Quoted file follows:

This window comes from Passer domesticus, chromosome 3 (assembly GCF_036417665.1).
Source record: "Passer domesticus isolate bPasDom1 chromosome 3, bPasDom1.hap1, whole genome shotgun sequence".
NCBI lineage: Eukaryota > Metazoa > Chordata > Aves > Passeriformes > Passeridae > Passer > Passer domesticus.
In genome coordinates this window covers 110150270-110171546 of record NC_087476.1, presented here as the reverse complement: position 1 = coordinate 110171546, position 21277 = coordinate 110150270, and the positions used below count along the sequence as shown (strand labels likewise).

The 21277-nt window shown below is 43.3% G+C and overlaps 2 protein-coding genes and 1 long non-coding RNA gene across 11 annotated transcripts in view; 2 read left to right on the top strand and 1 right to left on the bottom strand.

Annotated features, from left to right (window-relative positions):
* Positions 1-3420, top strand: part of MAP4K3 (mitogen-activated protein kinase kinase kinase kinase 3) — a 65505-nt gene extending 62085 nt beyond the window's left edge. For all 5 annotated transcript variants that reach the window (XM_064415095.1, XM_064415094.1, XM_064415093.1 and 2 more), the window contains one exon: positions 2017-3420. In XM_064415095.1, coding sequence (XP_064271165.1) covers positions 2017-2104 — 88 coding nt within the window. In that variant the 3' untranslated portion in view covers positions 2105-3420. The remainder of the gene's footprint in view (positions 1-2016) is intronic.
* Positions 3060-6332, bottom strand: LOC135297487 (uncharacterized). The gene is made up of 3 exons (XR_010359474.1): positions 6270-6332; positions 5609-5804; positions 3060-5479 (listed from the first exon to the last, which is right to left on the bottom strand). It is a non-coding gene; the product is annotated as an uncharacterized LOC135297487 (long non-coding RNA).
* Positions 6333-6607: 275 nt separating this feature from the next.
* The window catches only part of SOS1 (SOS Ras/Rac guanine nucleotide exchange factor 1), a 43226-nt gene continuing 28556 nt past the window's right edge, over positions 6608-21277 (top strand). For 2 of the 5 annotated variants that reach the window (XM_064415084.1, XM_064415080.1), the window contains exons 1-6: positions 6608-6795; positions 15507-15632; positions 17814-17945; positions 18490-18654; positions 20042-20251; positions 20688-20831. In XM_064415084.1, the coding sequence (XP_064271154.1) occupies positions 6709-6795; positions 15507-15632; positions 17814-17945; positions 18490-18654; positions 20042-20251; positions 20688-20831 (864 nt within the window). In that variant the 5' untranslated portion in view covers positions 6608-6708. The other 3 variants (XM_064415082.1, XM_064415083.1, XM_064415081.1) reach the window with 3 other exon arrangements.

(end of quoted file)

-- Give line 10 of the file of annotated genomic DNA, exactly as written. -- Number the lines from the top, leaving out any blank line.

* The window catches only part of SOS1 (SOS Ras/Rac guanine nucleotide exchange factor 1), a 43226-nt gene continuing 28556 nt past the window's right edge, over positions 6608-21277 (top strand). For 2 of the 5 annotated variants that reach the window (XM_064415084.1, XM_064415080.1), the window contains exons 1-6: positions 6608-6795; positions 15507-15632; positions 17814-17945; positions 18490-18654; positions 20042-20251; positions 20688-20831. In XM_064415084.1, the coding sequence (XP_064271154.1) occupies positions 6709-6795; positions 15507-15632; positions 17814-17945; positions 18490-18654; positions 20042-20251; positions 20688-20831 (864 nt within the window). In that variant the 5' untranslated portion in view covers positions 6608-6708. The other 3 variants (XM_064415082.1, XM_064415083.1, XM_064415081.1) reach the window with 3 other exon arrangements.